Saturday, August 29, 2009


Spire to spire,
millions yesterday, today one
on royal nave flattened by sweat and smoke,
formless grey tracks back and chokes on
black breaking everywhere:
black matte downpour reprise,
black trees and charcoal fused
by smudged plexiglass thumb.
Hitch an armful of ghosts
tangled in bag and wire pantheism
to cross the worshipful bridge, steel rails and eye
swallowed by the letterboxed sky.


Christopher said...

This looks like our neck of the woods.

It rains and rains and rains. It never stops raining. I want to cut the grass but it's raining and the lawn mower will muck up.

Maybe tomorrow.

sunshine said...

Well, you know me. I had to Google a couple of those words so I would gain a greater understanding of what you were trying to express.
I believe I know what you're saying. I don't have the vocabulary to say it though. I'm kind of sitting her with my mouth hanging open. I feel it, but I can't say it. Know what I mean?
It's raining here too. :) I've been out for two walks in it and sat watching it through the window. (between loads of laundry).
Enjoy your days off.

Holte Ender said...

J'aime des poemes de la pluie. (sp)

Beach Bum said...

I wish it would rain here. Long gray hard days with rain soaking the ground to the point your feet sink an inch or two stepping on the wet grass.

All we are having are saccharin sweet sunny days that seem like countless repeats. I'd love a good tropical storm to come ashore and move over us.

Randal Graves said...

christopher, I love the rain, but hate the inevitable grasscutting. I should turn the yard into a field of shrubs.

sunshine, just something I scrawled on the bus ride down to work this morning. Anyone can read whatever they want into it, or laugh. ;-)

holte, moi aussi. La poèsie mélancholique est meilleure que la poésie heureuse.

BB, ugh, it sounds like you guys are saddled with San Diego weather, but with the added bonus of delightful humidity.

Hill said...


Sweet rain.

How I wish it would bless us.

Nothing but record-setting heat and exceptional drought conditions here.


But the poem is beautiful.


Utah Savage said...

This is perfection. You are indeed a poet. So stop fucking around!

Mary Ellen said... usual, you take my breath away. (ok, you can take the pillow off my face now, Randal. ;-) )

Frankly, I'm happy to see some rain come our way, the grass is green again after about a month without a drop. For some reason I prefer a great big thunderstorm with lots of lightening crashing around me, though....I find that very "stimulating". ;-) I wonder why that is?

susan said...

l'ennui melodieux indeed. il est merveilleux, beau et profondément.

I can't choose a favorite line because it is whole but the letterboxed sky was a nice touch at the end.

Tengrain said...

Graves, you swine!

We are one the second day of a 100°+ heat wave.

Thanks a lot, pal. Thanks a lot!



Tom Harper said...

The Left Coast could sure use some rain right now.

BTW, I just read that Cleveland is one America's most stressed-out cities. (You probably knew that already.) Chicago was first, and I think Cleveland was 2nd or 3rd.

Snave said...

So, did this take place in England?

I've never been there, but London is where I went when I read the poem, anyways. Nicely done!!

Mary Ellen said...

BTW, I just read that Cleveland is one America's most stressed-out cities. (You probably knew that already.) Chicago was first, and I think Cleveland was 2nd or 3rd.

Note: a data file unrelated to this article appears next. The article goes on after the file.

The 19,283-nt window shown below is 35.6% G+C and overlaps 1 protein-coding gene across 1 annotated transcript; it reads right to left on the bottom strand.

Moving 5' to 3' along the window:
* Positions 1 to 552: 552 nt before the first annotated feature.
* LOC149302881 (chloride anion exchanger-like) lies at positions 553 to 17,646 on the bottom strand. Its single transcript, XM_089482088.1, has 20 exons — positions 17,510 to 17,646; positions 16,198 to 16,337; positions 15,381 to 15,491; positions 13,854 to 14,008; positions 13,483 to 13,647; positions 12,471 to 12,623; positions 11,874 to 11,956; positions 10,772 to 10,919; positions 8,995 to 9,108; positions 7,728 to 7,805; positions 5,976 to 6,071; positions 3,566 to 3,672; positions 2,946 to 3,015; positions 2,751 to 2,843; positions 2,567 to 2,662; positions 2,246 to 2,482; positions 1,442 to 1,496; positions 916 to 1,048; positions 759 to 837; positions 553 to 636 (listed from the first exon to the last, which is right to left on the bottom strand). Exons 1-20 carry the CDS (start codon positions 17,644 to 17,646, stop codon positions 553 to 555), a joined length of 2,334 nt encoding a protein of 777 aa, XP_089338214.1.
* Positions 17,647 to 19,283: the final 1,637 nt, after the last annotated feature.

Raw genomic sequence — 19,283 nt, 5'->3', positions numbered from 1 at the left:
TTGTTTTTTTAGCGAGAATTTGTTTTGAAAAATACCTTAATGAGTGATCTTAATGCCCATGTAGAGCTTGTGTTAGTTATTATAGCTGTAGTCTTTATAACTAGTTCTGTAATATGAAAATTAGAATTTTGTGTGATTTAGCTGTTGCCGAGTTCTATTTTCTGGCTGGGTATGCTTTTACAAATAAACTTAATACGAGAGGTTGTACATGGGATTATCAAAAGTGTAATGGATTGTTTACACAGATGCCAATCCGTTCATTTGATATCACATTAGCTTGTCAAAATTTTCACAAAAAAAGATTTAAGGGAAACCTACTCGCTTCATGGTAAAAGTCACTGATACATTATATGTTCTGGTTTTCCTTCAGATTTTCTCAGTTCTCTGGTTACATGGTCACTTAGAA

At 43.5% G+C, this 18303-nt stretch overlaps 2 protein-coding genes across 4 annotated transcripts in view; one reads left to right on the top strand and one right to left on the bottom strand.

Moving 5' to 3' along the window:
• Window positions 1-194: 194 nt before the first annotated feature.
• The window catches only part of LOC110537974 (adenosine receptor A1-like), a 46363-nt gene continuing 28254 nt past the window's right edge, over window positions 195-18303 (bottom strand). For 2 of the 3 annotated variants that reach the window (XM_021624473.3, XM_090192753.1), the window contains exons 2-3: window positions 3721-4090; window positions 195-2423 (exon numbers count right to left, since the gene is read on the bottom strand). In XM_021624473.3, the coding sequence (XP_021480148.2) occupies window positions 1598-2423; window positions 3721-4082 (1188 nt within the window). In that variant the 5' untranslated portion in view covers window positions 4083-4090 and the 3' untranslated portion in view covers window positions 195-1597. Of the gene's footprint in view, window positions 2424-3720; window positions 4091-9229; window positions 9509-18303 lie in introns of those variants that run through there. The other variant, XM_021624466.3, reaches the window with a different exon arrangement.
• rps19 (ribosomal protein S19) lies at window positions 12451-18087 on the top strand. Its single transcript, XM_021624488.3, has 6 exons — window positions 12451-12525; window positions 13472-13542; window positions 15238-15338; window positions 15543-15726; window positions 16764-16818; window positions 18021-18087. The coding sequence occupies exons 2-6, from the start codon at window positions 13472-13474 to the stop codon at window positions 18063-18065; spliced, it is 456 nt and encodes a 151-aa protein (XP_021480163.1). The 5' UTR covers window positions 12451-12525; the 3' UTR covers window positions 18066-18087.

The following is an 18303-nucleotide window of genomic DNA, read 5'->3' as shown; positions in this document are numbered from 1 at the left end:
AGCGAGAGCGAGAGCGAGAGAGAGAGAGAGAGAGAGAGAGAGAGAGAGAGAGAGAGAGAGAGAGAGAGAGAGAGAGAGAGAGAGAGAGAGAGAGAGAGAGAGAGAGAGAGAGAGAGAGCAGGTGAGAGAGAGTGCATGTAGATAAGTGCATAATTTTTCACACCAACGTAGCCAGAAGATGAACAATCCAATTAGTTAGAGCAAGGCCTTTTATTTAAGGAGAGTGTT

Ha-ha, Randal, I'm more stressed out than you are....nanny nanny boo boo. ;-)

Considering the ups and downs of the White Sox, the absolutely inept Cub's, Mayor Shortshanks Daley and his merry band of chumbolones running the city (i.e. The Chicago Way), and kids getting shot at on a daily basis by gangs that even the cops are afraid to go near, yeah...we're freakin' stressed out!

Mary Ellen said...

Oh, I must add to my last comment....the only thing we take solace in is that we're not Wisconsin. That would be really bad. :-D

Demeur said...

To borrow a Tengrain

Graves, you swine!

How dare you make people think? You must be getting monies from the dictionary lobby.

themom said...

I loved the poem. As long as that French stuff goes on - it will keep me blind and in a corner. LOL!!!

sunshine said...

Well I didn't laugh. I thought I knew what you meant in it but perhaps not. Who knows...

Suzi Riot said...

I like it. Very much.

Übermilf said...

you may call me crazy, but this makes me miss home.

It's all sunny and hot and dry here. It feels like another planet.

Betty C. said...

Wow. And very à propos, my daughter just rented an apartment behind the Rodez cathedral and we were just gazing at the flying buttresses and gargoyles yesterday evening (after assembling some Ikea furniture, which kind of ruins the image.)

okjimm said...

per Demeur

"To borrow a Tengrain"

hmmmmm a phrase that deserves perusement.


"I will gladly pay you tuesday for a Tengrain today"


"A Tengrain a day makes a good sandwich."

this needs more thought than I can spare on a monday

S.W. Anderson said...

Randal, that is a really neat poem. Kind of a Mondrianesque rendering in words of the emotional impact a weather change can trigger. That's how it strike me, anyway. Fine accompanying photo, too.

Nicely done.

Liberality said...


I don't know what to say that hasn't already been said. Except maybe that you are full of blasons but that's alright!

Dr. Zaius said...

You could say that this is very colorful! If you count black and gray as colors, that is.

Letterboxing is lots of fun! You get to preserve a film's original aspect ratio in a jar with formaldehyde, glutaraldehyde and lots of Sulfur dioxide. Screw the lid down tight!

Randal Graves said...

Thanks for all the kind words, folks, I'm glad you all have low standards!